In anticipation of a potential impact from Tropical Storm Nate, Governor Kay Ivey issued a State of Emergency Thursday. The measure is effective as of Friday at 7:00 a.m. and will remain in effect until the threat diminishes.
Nate is expected to reach the northern Gulf Coast this weekend as a hurricane when it makes landfall on Sunday morning according to the National Hurricane Center.
The National Weather Service is expecting Nate to bring direct impacts from wind, storm surge and heavy rain. Landfall is expected Sunday morning between southeast Louisiana and the Florida peninsula. In Alabama, winds of 75 mph and gusts to 90 mph are expected near the coast. Further inland over the western 2/3 of the state, sustained winds of 35-45 mph with gusts to 60 mph are forecasted as far north as the Birmingham/Gadsden region.
“I have signed the State of Emergency, because it frees up personnel and resources in case there is a need to respond to any storm related activity,” Governor Ivey said. “State and local leaders are ready to respond if needed, but our people need to stay weather-aware and heed any directions given by local officials.”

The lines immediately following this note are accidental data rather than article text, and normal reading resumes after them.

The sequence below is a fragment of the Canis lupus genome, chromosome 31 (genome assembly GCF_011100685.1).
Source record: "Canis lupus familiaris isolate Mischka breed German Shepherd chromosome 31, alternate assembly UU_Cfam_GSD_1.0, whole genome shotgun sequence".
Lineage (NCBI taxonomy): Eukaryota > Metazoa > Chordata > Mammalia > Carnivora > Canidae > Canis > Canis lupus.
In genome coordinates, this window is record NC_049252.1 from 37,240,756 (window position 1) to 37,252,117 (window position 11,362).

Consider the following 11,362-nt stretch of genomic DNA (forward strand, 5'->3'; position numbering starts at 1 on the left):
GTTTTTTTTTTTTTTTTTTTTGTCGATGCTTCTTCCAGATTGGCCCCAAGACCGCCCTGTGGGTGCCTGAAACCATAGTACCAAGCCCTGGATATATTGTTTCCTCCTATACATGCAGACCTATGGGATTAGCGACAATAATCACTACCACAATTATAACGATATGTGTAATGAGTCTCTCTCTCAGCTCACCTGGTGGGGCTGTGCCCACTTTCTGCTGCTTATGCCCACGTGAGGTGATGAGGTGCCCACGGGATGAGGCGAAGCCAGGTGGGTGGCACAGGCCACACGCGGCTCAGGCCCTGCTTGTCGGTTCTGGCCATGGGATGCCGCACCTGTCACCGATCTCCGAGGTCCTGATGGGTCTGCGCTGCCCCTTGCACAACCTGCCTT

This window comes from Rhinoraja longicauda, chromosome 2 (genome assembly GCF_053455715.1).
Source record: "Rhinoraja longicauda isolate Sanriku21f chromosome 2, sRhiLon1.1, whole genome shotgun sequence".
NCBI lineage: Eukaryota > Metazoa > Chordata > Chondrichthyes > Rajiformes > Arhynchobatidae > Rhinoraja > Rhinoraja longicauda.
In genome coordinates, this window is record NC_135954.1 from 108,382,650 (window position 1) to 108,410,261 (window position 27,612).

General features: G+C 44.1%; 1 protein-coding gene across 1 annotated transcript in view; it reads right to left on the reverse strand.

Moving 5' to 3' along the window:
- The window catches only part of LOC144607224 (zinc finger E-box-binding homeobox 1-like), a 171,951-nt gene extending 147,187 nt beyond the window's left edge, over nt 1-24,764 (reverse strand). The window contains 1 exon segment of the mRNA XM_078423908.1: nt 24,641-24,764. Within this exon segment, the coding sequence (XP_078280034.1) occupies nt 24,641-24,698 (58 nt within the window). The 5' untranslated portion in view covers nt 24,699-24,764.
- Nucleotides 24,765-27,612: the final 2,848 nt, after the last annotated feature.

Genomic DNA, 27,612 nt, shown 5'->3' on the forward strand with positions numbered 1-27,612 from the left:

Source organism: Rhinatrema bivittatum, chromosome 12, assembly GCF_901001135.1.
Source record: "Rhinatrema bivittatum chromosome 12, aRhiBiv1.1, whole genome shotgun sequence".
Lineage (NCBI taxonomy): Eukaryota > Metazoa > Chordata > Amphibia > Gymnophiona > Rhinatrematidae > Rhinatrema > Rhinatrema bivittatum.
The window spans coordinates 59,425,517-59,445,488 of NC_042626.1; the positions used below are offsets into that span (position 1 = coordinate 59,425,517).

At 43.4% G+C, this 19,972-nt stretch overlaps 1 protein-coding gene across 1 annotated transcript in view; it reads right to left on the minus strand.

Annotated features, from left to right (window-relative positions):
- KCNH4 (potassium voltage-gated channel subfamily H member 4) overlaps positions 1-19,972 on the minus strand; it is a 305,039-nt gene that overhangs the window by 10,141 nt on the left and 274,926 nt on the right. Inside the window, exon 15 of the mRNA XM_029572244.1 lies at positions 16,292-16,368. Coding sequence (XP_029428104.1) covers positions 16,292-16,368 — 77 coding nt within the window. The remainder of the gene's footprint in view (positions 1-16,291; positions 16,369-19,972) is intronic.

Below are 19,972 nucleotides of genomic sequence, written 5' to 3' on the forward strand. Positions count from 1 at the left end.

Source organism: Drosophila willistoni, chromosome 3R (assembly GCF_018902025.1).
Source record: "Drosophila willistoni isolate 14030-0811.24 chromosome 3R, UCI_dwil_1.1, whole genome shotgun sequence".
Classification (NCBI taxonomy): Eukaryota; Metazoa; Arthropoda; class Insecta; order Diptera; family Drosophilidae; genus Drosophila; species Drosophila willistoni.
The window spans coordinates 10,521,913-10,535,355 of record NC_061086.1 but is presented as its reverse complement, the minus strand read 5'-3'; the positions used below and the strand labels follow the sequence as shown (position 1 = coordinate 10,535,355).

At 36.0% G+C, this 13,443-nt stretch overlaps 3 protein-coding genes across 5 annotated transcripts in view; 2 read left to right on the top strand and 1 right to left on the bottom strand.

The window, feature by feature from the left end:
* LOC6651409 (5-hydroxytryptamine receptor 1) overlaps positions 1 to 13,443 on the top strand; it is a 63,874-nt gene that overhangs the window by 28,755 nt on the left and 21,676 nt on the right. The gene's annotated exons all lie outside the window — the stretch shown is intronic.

Governor Ivey also ordered the State Emergency Operations Center in Clanton to activate to Level Three to allow AEMA staff to monitor and prepare for Nate’s impact. In addition, several state agencies such as the Department of Transportation, the Alabama Law Enforcement Agency, the Alabama Department of Public Health, the Alabama Department of Human Resources, the Alabama Forestry Commission and the Alabama National Guard have been notified and are prepared to respond as well.
“The time for residents to prepare is now. Please build or restock your emergency preparedness kit, have a plan to communicate with family members if you lose power, review your evacuation plan with your family, stock your vehicle with emergency supplies and have a method to receive the latest weather updates and emergency instructions,” Alabama Emergency Management Agency Director Brian Hastings said. “It is important for Alabama residents to understand the potential threat of this storm goes beyond the coastal counties. Everyone needs to closely monitor this system as it moves across the state in the coming days.”